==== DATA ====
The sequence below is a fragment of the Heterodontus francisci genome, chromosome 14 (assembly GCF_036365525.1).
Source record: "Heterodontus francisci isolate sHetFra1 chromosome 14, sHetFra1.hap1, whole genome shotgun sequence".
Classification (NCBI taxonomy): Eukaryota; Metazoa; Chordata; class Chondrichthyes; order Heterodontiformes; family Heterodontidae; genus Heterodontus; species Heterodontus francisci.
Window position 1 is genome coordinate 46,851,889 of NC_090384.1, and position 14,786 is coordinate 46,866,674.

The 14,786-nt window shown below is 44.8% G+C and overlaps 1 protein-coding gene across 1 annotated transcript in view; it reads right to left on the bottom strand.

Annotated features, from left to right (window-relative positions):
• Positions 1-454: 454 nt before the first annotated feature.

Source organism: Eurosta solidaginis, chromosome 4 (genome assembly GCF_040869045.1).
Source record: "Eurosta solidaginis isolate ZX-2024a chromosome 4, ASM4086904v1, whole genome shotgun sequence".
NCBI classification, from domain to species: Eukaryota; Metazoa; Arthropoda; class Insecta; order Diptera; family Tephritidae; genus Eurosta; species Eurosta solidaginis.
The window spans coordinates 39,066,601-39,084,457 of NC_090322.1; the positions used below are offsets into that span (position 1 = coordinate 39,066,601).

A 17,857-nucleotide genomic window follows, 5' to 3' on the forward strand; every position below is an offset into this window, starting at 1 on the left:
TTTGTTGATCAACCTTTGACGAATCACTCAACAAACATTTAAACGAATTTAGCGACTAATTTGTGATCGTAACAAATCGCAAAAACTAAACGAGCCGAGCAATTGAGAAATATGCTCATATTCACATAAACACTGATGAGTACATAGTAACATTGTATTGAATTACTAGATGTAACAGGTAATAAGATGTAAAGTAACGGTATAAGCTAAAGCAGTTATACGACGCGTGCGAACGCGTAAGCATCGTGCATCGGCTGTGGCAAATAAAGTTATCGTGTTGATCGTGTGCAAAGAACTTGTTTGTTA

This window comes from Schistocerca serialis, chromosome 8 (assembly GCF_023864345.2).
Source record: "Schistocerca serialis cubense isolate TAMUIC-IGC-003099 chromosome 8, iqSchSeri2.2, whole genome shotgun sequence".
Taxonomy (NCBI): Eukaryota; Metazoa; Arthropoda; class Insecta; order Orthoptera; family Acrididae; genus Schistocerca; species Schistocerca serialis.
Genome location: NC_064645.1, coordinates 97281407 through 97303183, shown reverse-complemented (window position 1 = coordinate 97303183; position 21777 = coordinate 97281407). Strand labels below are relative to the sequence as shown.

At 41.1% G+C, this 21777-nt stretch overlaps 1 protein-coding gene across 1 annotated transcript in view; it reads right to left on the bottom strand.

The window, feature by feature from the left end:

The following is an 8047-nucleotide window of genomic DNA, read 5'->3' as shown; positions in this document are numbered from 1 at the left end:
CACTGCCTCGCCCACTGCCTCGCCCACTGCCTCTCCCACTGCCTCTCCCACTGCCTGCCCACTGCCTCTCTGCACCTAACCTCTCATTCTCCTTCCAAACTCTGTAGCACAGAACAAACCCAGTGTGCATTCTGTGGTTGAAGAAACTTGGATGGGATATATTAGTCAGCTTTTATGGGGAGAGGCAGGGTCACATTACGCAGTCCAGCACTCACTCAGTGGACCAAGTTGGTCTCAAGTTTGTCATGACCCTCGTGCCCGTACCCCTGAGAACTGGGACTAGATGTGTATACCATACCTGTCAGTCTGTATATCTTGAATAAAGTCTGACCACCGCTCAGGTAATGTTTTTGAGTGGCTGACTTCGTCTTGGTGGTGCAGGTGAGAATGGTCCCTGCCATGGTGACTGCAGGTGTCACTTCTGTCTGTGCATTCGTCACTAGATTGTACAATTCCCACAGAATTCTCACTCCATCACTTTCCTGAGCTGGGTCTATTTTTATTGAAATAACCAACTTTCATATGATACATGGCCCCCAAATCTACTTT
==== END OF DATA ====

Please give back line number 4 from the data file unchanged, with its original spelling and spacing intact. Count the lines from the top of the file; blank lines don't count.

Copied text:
Window position 1 is genome coordinate 46,851,889 of NC_090384.1, and position 14,786 is coordinate 46,866,674.